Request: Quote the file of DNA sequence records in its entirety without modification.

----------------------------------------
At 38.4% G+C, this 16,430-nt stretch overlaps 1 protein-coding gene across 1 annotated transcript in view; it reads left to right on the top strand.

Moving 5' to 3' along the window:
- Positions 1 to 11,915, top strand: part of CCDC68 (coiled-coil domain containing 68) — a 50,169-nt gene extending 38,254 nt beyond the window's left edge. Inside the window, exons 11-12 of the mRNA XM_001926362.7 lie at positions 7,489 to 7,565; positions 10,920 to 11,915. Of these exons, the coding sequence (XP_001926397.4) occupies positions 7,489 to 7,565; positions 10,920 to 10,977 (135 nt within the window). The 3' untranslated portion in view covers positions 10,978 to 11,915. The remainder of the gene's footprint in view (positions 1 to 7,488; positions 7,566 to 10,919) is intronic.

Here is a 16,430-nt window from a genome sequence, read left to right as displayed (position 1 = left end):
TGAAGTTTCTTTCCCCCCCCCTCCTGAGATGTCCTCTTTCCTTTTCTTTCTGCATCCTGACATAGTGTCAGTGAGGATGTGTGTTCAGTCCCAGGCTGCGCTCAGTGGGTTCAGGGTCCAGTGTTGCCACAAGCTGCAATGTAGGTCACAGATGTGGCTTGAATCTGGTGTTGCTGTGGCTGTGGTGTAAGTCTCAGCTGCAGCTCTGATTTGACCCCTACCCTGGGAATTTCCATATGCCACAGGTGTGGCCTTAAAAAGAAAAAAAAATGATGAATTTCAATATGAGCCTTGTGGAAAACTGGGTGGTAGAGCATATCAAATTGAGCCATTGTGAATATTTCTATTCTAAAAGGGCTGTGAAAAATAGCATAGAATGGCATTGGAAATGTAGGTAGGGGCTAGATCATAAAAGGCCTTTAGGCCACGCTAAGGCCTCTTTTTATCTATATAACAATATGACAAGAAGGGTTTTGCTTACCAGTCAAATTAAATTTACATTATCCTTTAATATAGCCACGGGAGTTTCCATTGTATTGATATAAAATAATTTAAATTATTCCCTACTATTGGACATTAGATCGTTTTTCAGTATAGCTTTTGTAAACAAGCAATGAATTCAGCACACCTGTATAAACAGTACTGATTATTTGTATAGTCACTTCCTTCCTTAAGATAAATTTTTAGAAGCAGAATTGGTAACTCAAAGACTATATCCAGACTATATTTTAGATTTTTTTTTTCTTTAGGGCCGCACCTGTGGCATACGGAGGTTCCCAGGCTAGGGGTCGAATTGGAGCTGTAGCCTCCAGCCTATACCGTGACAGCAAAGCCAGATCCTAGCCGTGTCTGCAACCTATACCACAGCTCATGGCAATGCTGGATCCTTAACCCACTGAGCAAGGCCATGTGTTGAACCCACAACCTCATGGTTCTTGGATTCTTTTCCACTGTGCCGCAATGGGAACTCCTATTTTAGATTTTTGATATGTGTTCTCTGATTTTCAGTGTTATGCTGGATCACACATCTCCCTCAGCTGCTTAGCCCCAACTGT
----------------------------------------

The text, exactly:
At 38.4% G+C, this 16,430-nt stretch overlaps 1 protein-coding gene across 1 annotated transcript in view; it reads left to right on the top strand.

Moving 5' to 3' along the window:
- Positions 1 to 11,915, top strand: part of CCDC68 (coiled-coil domain containing 68) — a 50,169-nt gene extending 38,254 nt beyond the window's left edge. Inside the window, exons 11-12 of the mRNA XM_001926362.7 lie at positions 7,489 to 7,565; positions 10,920 to 11,915. Of these exons, the coding sequence (XP_001926397.4) occupies positions 7,489 to 7,565; positions 10,920 to 10,977 (135 nt within the window). The 3' untranslated portion in view covers positions 10,978 to 11,915. The remainder of the gene's footprint in view (positions 1 to 7,488; positions 7,566 to 10,919) is intronic.

Here is a 16,430-nt window from a genome sequence, read left to right as displayed (position 1 = left end):
TGAAGTTTCTTTCCCCCCCCCTCCTGAGATGTCCTCTTTCCTTTTCTTTCTGCATCCTGACATAGTGTCAGTGAGGATGTGTGTTCAGTCCCAGGCTGCGCTCAGTGGGTTCAGGGTCCAGTGTTGCCACAAGCTGCAATGTAGGTCACAGATGTGGCTTGAATCTGGTGTTGCTGTGGCTGTGGTGTAAGTCTCAGCTGCAGCTCTGATTTGACCCCTACCCTGGGAATTTCCATATGCCACAGGTGTGGCCTTAAAAAGAAAAAAAAATGATGAATTTCAATATGAGCCTTGTGGAAAACTGGGTGGTAGAGCATATCAAATTGAGCCATTGTGAATATTTCTATTCTAAAAGGGCTGTGAAAAATAGCATAGAATGGCATTGGAAATGTAGGTAGGGGCTAGATCATAAAAGGCCTTTAGGCCACGCTAAGGCCTCTTTTTATCTATATAACAATATGACAAGAAGGGTTTTGCTTACCAGTCAAATTAAATTTACATTATCCTTTAATATAGCCACGGGAGTTTCCATTGTATTGATATAAAATAATTTAAATTATTCCCTACTATTGGACATTAGATCGTTTTTCAGTATAGCTTTTGTAAACAAGCAATGAATTCAGCACACCTGTATAAACAGTACTGATTATTTGTATAGTCACTTCCTTCCTTAAGATAAATTTTTAGAAGCAGAATTGGTAACTCAAAGACTATATCCAGACTATATTTTAGATTTTTTTTTTCTTTAGGGCCGCACCTGTGGCATACGGAGGTTCCCAGGCTAGGGGTCGAATTGGAGCTGTAGCCTCCAGCCTATACCGTGACAGCAAAGCCAGATCCTAGCCGTGTCTGCAACCTATACCACAGCTCATGGCAATGCTGGATCCTTAACCCACTGAGCAAGGCCATGTGTTGAACCCACAACCTCATGGTTCTTGGATTCTTTTCCACTGTGCCGCAATGGGAACTCCTATTTTAGATTTTTGATATGTGTTCTCTGATTTTCAGTGTTATGCTGGATCACACATCTCCCTCAGCTGCTTAGCCCCAACTGT